10 Tips for Your Rookie Year

rookie year

The first year on a job can feel like a crash course, with the most valuable lessons often resulting from mistakes. This can ring especially true in the world of nonprofits, where many organizations are strapped for resources and employees grow accustomed to wearing several hats. Advice from seasoned pros, however, can make a world of a difference, so I asked a few nonprofit professionals to share the wisdom they believe their greener counterparts should know in their rookie year.

  1. Be flexible. “This applies first to your expectations and second to work responsibilities,” says Martha Carrigan, President and CEO of the Big Shoes Network. “Non-profit organizations make the most with limited resources. You may need to do unexpected tasks. It can expand your mindset and your skillset.”
  2. Find a mentor. “I cannot place enough emphasis on the influence of experienced individuals in the workplace,” says Hannah Fogarty, Linkage to Care Specialist at the AIDS Resource Center of Wisconsin. “Seek out people who have work styles that you admire. Engage them in conversations about why they chose the particular field they are in; and what they would have done differently if they had to start their careers over.” In addition to long-term guidance, “these individuals can be great resources when you have the inevitable ‘I have no clue what I’m doing’ moment,” Fogarty says.
  3. Become comfortable with ‘making the ask.’ “Regardless of your position within a nonprofit, you will be asking people to give to your organization,” says Samantha Rowland, Volunteer Coordinator and Office Manager at Gilda’s Club Chicago. “Asking people to donate their time, money or expertise can be awkward, but it doesn’t have to be! Remind yourself how flattering it is to be invited to do something. And practice makes perfect.”
  4. Do your homework. When preparing for a job interview, “research the organization and the person you’ll be reporting to,” says Mark Rosati, a strategic communications consultant for nonprofits. To avoid a position that churns through staff, be sure to ask if the position is new, and if not, why it is open, Rosati says.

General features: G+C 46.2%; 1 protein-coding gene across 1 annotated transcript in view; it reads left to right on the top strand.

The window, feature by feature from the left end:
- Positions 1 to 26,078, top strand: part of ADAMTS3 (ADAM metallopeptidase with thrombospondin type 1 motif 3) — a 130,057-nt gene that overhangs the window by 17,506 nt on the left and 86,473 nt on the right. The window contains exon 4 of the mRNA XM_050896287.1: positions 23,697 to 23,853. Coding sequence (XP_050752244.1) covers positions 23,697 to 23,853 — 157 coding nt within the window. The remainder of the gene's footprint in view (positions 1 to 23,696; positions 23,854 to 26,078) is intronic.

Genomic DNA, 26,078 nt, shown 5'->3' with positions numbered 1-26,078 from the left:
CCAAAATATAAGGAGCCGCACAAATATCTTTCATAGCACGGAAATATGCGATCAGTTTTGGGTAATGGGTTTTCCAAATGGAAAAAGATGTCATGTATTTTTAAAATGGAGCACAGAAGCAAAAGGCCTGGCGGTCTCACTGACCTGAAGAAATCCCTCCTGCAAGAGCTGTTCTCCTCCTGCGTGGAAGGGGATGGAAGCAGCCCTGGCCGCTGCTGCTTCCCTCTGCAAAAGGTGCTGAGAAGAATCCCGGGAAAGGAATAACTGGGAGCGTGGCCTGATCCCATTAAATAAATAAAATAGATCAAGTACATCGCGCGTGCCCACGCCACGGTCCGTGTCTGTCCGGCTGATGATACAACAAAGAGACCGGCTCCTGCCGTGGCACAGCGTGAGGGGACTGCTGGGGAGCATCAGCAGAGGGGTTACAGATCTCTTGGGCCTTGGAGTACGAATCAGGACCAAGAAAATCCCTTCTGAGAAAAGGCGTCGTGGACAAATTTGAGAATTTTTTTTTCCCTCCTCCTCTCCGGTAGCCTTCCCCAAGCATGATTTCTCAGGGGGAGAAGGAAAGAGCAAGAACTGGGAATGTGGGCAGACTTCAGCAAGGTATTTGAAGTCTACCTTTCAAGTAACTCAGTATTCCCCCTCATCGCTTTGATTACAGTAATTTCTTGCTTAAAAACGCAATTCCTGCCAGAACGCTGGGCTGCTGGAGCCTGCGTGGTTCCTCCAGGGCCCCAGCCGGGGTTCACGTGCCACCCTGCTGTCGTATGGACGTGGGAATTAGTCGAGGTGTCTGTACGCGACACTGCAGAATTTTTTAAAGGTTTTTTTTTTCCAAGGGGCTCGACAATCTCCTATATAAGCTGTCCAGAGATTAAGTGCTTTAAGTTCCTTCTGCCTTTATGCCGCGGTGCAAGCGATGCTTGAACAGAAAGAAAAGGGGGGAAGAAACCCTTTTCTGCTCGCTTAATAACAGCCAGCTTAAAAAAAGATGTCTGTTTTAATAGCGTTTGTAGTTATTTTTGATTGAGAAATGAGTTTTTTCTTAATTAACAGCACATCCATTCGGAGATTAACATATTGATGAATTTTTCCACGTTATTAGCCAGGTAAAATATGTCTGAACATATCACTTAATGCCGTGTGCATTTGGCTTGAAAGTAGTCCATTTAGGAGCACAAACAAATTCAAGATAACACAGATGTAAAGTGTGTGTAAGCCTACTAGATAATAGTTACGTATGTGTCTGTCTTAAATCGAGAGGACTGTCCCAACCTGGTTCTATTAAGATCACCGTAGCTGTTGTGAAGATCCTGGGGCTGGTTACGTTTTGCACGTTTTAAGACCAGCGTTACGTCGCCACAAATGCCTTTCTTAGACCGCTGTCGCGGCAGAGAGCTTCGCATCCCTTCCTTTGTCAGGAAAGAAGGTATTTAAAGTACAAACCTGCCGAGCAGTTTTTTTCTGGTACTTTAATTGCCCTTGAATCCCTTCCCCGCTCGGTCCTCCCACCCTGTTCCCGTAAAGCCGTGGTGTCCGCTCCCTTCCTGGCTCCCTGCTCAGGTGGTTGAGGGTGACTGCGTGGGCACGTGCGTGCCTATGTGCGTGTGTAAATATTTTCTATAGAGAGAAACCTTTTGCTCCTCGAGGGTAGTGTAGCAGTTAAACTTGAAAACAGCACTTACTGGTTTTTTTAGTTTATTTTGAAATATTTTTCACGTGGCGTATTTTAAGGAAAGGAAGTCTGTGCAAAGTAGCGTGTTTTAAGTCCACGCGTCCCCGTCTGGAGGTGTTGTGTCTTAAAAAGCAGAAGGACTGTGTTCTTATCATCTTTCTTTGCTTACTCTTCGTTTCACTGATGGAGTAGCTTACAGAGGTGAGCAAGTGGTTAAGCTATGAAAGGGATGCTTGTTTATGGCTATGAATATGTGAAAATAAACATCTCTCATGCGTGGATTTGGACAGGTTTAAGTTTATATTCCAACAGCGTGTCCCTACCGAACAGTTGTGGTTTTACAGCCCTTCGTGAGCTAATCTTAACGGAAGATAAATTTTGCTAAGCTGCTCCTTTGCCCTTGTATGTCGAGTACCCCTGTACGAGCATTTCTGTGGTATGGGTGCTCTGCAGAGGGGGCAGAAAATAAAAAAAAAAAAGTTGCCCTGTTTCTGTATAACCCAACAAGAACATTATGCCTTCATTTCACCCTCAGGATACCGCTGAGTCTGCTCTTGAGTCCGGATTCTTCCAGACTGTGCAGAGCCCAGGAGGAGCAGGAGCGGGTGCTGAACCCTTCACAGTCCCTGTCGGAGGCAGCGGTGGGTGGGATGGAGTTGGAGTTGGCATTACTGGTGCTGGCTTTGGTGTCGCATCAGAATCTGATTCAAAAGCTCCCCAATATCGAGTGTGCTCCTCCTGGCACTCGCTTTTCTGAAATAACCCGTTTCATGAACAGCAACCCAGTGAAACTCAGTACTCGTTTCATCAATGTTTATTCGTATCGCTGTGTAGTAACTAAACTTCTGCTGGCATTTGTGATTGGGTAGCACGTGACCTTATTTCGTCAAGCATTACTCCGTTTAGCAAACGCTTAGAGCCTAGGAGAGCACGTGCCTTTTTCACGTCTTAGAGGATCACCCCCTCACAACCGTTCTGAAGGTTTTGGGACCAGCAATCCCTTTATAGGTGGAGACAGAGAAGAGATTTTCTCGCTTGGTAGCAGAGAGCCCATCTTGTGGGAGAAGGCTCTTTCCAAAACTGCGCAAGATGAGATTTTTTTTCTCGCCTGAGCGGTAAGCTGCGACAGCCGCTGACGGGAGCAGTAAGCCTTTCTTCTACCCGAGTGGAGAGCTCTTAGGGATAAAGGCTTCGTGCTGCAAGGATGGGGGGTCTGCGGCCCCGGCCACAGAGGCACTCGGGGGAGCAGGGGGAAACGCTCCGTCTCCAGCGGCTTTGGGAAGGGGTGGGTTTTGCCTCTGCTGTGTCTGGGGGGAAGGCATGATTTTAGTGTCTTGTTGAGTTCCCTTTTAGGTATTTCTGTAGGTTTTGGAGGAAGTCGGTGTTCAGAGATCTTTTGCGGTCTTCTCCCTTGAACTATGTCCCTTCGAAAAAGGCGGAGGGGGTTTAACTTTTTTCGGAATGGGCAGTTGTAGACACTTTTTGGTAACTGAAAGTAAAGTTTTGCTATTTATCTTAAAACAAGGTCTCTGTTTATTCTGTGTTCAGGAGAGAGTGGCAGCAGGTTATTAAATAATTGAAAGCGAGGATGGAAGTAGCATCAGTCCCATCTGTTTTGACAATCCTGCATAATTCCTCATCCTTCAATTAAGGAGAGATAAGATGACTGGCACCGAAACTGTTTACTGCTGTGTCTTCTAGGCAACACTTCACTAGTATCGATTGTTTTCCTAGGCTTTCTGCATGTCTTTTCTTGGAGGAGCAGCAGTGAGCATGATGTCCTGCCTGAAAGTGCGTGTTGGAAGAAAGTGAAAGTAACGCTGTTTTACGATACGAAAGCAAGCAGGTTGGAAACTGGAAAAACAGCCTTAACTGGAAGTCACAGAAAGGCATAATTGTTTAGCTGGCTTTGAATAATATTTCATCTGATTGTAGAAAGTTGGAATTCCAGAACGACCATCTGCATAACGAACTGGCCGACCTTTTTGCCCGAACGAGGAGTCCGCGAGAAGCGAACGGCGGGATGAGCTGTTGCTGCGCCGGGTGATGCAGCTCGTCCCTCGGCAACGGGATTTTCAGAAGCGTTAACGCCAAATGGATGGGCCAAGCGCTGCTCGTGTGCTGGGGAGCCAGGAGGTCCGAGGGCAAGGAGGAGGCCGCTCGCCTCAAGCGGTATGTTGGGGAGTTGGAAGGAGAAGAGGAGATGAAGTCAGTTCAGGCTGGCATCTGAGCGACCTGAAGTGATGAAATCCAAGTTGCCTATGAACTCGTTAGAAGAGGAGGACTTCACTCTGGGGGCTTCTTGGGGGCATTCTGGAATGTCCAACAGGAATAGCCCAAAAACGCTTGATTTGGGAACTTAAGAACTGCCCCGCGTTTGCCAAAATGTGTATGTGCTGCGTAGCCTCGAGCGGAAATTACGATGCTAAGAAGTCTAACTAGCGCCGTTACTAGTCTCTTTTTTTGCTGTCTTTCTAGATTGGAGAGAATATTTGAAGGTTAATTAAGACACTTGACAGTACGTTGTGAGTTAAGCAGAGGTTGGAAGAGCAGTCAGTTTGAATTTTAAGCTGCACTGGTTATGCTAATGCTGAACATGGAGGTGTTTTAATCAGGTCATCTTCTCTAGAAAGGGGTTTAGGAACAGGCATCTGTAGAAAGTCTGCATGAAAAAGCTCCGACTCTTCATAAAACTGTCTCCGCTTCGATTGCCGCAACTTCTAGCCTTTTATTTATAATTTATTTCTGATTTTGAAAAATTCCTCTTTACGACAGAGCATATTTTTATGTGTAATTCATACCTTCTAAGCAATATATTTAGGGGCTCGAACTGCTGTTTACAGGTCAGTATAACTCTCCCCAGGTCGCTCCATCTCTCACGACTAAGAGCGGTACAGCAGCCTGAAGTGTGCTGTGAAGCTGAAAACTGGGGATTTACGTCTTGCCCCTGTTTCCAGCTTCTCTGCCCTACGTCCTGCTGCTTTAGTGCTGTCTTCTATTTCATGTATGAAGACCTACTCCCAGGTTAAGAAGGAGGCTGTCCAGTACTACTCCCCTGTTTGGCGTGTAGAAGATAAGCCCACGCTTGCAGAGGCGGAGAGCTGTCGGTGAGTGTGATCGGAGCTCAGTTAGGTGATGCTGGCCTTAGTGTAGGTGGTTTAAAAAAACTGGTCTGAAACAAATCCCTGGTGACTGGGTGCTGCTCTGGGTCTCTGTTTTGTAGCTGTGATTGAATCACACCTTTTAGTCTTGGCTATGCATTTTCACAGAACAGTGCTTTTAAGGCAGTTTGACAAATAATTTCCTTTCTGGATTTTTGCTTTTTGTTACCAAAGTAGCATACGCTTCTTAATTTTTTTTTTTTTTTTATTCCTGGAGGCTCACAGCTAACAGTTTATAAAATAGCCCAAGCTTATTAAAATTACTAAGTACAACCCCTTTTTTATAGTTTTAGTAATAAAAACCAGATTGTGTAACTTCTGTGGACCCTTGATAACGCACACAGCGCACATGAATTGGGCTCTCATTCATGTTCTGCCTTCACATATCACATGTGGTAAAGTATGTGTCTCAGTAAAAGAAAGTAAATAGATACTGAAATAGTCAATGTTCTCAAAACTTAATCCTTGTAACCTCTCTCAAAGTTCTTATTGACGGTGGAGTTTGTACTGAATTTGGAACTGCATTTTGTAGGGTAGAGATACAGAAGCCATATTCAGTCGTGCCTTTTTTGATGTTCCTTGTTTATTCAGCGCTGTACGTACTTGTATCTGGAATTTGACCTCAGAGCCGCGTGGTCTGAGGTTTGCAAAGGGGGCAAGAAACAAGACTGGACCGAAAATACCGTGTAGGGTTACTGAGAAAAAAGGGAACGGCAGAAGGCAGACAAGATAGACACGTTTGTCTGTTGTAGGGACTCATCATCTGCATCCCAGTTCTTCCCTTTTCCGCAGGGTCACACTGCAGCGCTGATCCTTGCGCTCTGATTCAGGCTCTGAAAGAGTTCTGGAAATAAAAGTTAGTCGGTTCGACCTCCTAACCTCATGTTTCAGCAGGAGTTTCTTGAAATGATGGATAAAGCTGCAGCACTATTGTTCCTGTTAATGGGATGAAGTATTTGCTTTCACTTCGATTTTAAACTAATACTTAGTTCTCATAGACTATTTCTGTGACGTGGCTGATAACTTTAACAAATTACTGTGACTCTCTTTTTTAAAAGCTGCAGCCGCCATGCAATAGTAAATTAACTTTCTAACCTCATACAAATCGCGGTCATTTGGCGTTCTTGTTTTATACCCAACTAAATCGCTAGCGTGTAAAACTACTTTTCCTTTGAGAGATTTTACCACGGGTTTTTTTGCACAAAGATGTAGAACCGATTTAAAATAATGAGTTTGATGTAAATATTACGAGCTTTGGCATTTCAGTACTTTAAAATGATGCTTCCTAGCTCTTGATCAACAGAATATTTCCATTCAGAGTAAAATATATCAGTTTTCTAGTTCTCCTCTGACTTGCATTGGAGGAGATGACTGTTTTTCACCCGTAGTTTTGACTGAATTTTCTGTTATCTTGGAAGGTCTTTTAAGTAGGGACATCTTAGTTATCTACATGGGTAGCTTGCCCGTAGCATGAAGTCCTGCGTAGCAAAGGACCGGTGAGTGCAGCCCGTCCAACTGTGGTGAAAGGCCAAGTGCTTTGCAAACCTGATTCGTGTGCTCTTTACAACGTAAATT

5. Grow your professional network. “Connect with other like-minded pros in the non-profit and for-profit world,” Carrigan says. “You’ll get inspiration, commiseration, collaboration and connections for the non-profit organization and for your future.” I suggest aiming to have a couple meaningful conversations at any conference, networking lunch or happy hour you attend, and always keeping business cards on hand so you can keep in touch with your new connections.
  6. Hold yourself to high standards. Your work environment may ebb and flow, but having a code by which you consistently conduct yourself is a way to improve your work. “Get to work early. Stay late,” Rosati says. “Be your own worst critic. And, remember, the more you write, the better a writer you’ll be—in every medium.”
  7. Master objectivity—and respect. “No matter the situation, your ability to objectively evaluate a scenario and/or an individual is key,” says Tamara L. Reed Tran, Chief Advancement Officer at Oral Health America. “But so is your ability to treat those around you with respect. Remember that everyone is valued and brings value to the table. Learn to appreciate their value and grow from it.”
  8. Redefine your successes. “You are not a failure if you don’t change the world in a day,” Fogarty says. “If you’re too rigid on what you view as an accomplishment, I can almost guarantee you will be disappointed at some point. Take the time to appreciate small achievements along the way.”
  9. Stay close to your alma mater. “Your college career office and alumni network are excellent places to get leads on good places to launch your career, or find mentors,” Rosati says. Keep tabs on events hosted your alma mater’s regional chapter to build and maintain relationships. “Remember, you will always be judged in part by the caliber of places at which you work.”
  10. Always say “thank you.” This one comes from my own experience. I’ve found a little gratitude goes a long way in the nonprofit sphere. Make a point of saying thanks to anyone who gives you 20 minutes of their time, contributes to an assignment of yours, or includes you in a meeting purely to benefit you with the experience. It’s not just about recognizing what others do for you; it’s about reminding people that they matter.



Bridget Gamble is a Chicago-based communications professional who specializes in nonprofits that care for underserved communities. Since graduating from Marquette University in 2012, she has worked in public affairs at one of Chicago’s largest health systems and now specializes in communications at La Rabida Children’s Hospital in the South Shore neighborhood. When she’s not at work, Bridget likes trying new recipes, taking road trips and reading anything and everything in sight.